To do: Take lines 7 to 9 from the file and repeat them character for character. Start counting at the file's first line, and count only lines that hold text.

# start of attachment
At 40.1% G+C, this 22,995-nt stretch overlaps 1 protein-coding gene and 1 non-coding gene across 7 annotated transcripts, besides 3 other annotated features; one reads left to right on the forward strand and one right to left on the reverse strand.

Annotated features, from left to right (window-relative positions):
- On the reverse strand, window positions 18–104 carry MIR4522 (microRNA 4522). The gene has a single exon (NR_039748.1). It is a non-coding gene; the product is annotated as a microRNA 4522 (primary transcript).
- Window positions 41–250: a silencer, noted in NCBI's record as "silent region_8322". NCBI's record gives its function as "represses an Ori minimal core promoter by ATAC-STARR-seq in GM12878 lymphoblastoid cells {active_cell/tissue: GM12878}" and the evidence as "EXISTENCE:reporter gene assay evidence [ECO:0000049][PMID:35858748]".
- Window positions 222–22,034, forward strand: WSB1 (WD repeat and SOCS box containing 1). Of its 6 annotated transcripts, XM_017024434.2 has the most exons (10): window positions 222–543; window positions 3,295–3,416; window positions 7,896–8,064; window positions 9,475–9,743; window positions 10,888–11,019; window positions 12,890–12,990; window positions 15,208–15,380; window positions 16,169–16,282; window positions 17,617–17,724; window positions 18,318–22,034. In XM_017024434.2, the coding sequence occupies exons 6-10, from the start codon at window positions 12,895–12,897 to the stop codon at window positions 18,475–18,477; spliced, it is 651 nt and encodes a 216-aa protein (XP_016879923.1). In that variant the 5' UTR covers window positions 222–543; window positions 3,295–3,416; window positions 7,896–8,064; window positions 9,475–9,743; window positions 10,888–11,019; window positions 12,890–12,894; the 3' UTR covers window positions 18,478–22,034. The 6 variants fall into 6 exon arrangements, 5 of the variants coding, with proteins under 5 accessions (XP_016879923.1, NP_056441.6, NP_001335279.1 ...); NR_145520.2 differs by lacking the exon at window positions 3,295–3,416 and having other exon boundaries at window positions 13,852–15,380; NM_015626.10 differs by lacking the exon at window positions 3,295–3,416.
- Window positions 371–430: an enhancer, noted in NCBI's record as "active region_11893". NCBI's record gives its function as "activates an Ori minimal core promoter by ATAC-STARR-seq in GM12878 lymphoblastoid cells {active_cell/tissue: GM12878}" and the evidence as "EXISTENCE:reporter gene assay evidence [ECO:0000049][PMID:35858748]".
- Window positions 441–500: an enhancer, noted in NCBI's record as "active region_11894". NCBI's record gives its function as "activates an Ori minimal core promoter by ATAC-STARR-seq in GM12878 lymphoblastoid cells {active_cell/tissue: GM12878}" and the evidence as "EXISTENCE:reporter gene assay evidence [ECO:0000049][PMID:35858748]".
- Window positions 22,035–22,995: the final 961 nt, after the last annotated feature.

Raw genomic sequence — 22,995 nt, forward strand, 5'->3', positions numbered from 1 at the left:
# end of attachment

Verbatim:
- Window positions 441–500: an enhancer, noted in NCBI's record as "active region_11894". NCBI's record gives its function as "activates an Ori minimal core promoter by ATAC-STARR-seq in GM12878 lymphoblastoid cells {active_cell/tissue: GM12878}" and the evidence as "EXISTENCE:reporter gene assay evidence [ECO:0000049][PMID:35858748]".
- Window positions 22,035–22,995: the final 961 nt, after the last annotated feature.

Raw genomic sequence — 22,995 nt, forward strand, 5'->3', positions numbered from 1 at the left: